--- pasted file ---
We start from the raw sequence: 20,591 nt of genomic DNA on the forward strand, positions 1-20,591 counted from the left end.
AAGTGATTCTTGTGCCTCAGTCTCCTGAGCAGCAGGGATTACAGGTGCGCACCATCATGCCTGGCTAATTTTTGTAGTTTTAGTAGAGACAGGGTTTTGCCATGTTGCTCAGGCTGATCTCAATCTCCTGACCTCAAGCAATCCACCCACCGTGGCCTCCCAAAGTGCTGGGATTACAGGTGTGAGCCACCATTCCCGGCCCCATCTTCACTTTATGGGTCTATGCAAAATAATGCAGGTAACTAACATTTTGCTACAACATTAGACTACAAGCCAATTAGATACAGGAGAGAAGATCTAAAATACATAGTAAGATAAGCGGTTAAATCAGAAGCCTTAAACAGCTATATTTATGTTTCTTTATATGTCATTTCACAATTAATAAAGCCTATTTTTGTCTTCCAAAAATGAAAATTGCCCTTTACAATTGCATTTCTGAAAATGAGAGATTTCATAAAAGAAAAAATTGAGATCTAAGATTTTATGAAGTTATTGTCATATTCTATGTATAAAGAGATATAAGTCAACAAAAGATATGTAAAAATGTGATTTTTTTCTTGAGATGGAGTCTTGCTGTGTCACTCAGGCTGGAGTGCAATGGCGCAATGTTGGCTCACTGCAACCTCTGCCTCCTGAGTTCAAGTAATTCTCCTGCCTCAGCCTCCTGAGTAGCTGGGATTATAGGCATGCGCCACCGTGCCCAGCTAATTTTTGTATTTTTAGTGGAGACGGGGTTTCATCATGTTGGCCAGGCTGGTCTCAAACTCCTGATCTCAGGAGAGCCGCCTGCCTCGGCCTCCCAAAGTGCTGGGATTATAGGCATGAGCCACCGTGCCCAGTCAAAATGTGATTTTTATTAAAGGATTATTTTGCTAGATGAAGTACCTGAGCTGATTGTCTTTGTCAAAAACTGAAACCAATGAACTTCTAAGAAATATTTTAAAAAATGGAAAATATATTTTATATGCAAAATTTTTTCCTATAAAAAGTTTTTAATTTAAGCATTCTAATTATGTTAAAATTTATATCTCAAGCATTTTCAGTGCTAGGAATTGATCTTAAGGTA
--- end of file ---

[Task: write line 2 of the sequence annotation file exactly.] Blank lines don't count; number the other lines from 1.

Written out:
AAGTGATTCTTGTGCCTCAGTCTCCTGAGCAGCAGGGATTACAGGTGCGCACCATCATGCCTGGCTAATTTTTGTAGTTTTAGTAGAGACAGGGTTTTGCCATGTTGCTCAGGCTGATCTCAATCTCCTGACCTCAAGCAATCCACCCACCGTGGCCTCCCAAAGTGCTGGGATTACAGGTGTGAGCCACCATTCCCGGCCCCATCTTCACTTTATGGGTCTATGCAAAATAATGCAGGTAACTAACATTTTGCTACAACATTAGACTACAAGCCAATTAGATACAGGAGAGAAGATCTAAAATACATAGTAAGATAAGCGGTTAAATCAGAAGCCTTAAACAGCTATATTTATGTTTCTTTATATGTCATTTCACAATTAATAAAGCCTATTTTTGTCTTCCAAAAATGAAAATTGCCCTTTACAATTGCATTTCTGAAAATGAGAGATTTCATAAAAGAAAAAATTGAGATCTAAGATTTTATGAAGTTATTGTCATATTCTATGTATAAAGAGATATAAGTCAACAAAAGATATGTAAAAATGTGATTTTTTTCTTGAGATGGAGTCTTGCTGTGTCACTCAGGCTGGAGTGCAATGGCGCAATGTTGGCTCACTGCAACCTCTGCCTCCTGAGTTCAAGTAATTCTCCTGCCTCAGCCTCCTGAGTAGCTGGGATTATAGGCATGCGCCACCGTGCCCAGCTAATTTTTGTATTTTTAGTGGAGACGGGGTTTCATCATGTTGGCCAGGCTGGTCTCAAACTCCTGATCTCAGGAGAGCCGCCTGCCTCGGCCTCCCAAAGTGCTGGGATTATAGGCATGAGCCACCGTGCCCAGTCAAAATGTGATTTTTATTAAAGGATTATTTTGCTAGATGAAGTACCTGAGCTGATTGTCTTTGTCAAAAACTGAAACCAATGAACTTCTAAGAAATATTTTAAAAAATGGAAAATATATTTTATATGCAAAATTTTTTCCTATAAAAAGTTTTTAATTTAAGCATTCTAATTATGTTAAAATTTATATCTCAAGCATTTTCAGTGCTAGGAATTGATCTTAAGGTA